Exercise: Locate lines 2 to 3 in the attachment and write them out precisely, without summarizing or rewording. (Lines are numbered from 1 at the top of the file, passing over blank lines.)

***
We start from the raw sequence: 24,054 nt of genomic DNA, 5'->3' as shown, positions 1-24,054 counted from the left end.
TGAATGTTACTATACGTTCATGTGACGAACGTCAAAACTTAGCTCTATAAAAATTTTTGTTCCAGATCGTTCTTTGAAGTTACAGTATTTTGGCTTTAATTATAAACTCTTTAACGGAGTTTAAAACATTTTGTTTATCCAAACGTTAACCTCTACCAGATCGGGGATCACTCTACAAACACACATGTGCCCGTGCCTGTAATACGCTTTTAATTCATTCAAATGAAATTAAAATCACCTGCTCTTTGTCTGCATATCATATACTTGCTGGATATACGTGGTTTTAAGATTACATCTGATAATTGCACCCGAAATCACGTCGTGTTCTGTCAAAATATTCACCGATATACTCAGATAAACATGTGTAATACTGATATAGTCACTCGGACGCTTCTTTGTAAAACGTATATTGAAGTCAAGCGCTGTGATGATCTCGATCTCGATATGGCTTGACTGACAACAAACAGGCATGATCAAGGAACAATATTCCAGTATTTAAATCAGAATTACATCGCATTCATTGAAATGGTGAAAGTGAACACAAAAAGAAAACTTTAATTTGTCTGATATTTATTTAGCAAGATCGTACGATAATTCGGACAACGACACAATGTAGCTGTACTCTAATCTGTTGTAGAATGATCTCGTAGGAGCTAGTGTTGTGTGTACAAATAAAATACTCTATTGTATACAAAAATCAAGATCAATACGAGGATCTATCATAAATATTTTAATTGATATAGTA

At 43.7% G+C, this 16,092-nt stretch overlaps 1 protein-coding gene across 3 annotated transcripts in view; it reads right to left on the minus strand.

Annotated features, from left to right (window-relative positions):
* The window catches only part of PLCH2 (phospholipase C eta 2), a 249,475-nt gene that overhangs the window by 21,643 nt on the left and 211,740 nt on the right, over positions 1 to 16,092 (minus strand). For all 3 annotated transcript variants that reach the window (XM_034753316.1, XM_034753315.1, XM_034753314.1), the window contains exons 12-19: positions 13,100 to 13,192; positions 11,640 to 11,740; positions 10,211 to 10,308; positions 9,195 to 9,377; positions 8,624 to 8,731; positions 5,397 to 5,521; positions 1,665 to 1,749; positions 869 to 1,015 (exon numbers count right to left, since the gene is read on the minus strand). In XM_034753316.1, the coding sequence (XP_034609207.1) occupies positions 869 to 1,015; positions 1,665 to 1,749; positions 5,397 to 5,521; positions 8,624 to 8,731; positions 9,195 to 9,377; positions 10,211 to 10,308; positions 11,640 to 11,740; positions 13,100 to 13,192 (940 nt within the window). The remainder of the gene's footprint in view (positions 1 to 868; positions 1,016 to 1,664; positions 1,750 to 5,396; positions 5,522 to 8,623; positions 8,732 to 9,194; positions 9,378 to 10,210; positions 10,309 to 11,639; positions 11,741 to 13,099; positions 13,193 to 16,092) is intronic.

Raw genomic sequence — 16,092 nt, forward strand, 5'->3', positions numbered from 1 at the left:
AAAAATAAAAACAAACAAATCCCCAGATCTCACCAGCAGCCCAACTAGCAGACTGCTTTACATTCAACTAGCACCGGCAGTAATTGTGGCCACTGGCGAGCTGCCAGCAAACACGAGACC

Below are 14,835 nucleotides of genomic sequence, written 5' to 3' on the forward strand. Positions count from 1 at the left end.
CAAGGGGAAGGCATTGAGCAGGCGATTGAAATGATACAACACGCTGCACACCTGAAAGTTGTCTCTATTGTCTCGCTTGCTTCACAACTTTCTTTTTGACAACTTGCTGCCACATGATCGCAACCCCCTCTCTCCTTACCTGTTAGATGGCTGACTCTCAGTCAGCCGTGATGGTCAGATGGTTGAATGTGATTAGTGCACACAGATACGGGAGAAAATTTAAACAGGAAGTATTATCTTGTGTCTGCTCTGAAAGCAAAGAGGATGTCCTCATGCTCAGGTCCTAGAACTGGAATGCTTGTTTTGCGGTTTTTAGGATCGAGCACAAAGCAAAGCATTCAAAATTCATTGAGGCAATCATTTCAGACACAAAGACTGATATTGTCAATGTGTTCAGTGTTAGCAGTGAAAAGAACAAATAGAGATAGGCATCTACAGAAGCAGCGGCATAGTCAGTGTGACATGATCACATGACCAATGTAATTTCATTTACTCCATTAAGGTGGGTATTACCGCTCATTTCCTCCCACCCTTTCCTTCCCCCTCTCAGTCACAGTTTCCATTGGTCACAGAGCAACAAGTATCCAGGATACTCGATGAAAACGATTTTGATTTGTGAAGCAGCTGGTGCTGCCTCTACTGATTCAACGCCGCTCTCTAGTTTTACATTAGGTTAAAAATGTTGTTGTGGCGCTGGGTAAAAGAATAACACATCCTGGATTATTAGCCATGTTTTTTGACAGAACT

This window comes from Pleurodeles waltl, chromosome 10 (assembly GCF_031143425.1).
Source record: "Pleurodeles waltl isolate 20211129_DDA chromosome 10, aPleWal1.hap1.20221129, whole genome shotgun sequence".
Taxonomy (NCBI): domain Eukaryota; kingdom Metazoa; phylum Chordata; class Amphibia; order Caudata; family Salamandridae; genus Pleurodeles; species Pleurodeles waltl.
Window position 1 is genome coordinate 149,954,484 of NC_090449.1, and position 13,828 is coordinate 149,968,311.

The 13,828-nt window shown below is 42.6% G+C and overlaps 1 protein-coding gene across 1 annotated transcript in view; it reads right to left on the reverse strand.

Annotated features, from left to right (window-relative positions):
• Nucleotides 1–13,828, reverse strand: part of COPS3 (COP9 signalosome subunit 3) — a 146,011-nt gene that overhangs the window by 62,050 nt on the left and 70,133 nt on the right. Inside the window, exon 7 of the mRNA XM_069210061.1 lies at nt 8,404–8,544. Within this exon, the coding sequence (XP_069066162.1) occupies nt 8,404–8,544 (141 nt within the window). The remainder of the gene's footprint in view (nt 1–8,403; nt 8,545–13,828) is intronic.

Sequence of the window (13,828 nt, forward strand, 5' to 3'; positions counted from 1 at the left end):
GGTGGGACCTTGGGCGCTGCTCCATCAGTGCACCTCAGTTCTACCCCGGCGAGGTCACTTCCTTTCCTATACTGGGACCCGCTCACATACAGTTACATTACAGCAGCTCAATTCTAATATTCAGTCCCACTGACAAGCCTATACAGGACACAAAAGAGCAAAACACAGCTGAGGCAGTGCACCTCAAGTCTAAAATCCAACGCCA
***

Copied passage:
TGAATGTTACTATACGTTCATGTGACGAACGTCAAAACTTAGCTCTATAAAAATTTTTGTTCCAGATCGTTCTTTGAAGTTACAGTATTTTGGCTTTAATTATAAACTCTTTAACGGAGTTTAAAACATTTTGTTTATCCAAACGTTAACCTCTACCAGATCGGGGATCACTCTACAAACACACATGTGCCCGTGCCTGTAATACGCTTTTAATTCATTCAAATGAAATTAAAATCACCTGCTCTTTGTCTGCATATCATATACTTGCTGGATATACGTGGTTTTAAGATTACATCTGATAATTGCACCCGAAATCACGTCGTGTTCTGTCAAAATATTCACCGATATACTCAGATAAACATGTGTAATACTGATATAGTCACTCGGACGCTTCTTTGTAAAACGTATATTGAAGTCAAGCGCTGTGATGATCTCGATCTCGATATGGCTTGACTGACAACAAACAGGCATGATCAAGGAACAATATTCCAGTATTTAAATCAGAATTACATCGCATTCATTGAAATGGTGAAAGTGAACACAAAAAGAAAACTTTAATTTGTCTGATATTTATTTAGCAAGATCGTACGATAATTCGGACAACGACACAATGTAGCTGTACTCTAATCTGTTGTAGAATGATCTCGTAGGAGCTAGTGTTGTGTGTACAAATAAAATACTCTATTGTATACAAAAATCAAGATCAATACGAGGATCTATCATAAATATTTTAATTGATATAGTA

At 43.7% G+C, this 16,092-nt stretch overlaps 1 protein-coding gene across 3 annotated transcripts in view; it reads right to left on the minus strand.